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Design Thinking Phase 4: Ultimate Guide to Prototyping | Workshopper

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By Chelsea on workshopper.com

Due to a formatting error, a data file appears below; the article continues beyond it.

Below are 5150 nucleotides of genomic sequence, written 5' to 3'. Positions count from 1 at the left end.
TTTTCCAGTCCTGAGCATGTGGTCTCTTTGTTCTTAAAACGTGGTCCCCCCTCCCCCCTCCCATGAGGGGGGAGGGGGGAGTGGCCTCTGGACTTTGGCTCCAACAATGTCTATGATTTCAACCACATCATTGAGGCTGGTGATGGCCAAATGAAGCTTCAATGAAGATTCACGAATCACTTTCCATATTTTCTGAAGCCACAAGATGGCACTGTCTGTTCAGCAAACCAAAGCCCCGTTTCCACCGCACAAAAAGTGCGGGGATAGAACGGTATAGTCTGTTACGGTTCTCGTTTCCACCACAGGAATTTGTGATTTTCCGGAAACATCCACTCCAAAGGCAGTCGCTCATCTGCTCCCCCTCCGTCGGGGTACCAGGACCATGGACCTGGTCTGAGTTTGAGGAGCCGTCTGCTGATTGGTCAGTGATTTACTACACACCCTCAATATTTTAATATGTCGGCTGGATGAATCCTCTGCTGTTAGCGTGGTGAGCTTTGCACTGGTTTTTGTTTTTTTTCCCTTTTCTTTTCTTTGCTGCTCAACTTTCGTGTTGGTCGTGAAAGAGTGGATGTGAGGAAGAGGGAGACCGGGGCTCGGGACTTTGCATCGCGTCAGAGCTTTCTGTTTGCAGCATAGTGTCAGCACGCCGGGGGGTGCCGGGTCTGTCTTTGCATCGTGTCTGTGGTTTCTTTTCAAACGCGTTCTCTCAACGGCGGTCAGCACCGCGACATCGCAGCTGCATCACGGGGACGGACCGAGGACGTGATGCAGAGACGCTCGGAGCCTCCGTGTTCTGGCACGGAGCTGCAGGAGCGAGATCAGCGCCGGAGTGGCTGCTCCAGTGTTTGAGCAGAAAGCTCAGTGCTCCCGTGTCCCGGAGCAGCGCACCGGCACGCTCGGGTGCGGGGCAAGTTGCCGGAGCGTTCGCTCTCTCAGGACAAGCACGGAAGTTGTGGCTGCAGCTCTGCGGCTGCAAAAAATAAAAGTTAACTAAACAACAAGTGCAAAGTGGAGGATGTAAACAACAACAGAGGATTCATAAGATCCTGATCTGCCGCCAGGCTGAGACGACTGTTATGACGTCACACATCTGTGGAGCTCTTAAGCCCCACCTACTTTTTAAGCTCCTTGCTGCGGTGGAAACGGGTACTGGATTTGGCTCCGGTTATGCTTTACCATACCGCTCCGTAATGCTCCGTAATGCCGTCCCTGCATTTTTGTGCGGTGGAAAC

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In this step you'll learn about low-fidelity and high-fidelity prototyping. Low-fidelity prototyping is considered the more basic of the two categories and can be made of wood, paper or plastic. High-fidelity prototyping looks much closer to the end result and can be a 3D plastic model or a depiction of the product made in Sketch or Adobe Illustrator. Prototypes allow designers to think about their solutions as a tangible product rather than an abstract idea and testing with a prototype can save a business energy and large costs. Eight common ways to prototype are sketches and diagrams, paper interfaces, storyboards, Lego prototypes, role-playing, physical models, Wizard of Oz prototypes and user-driven prototypes.

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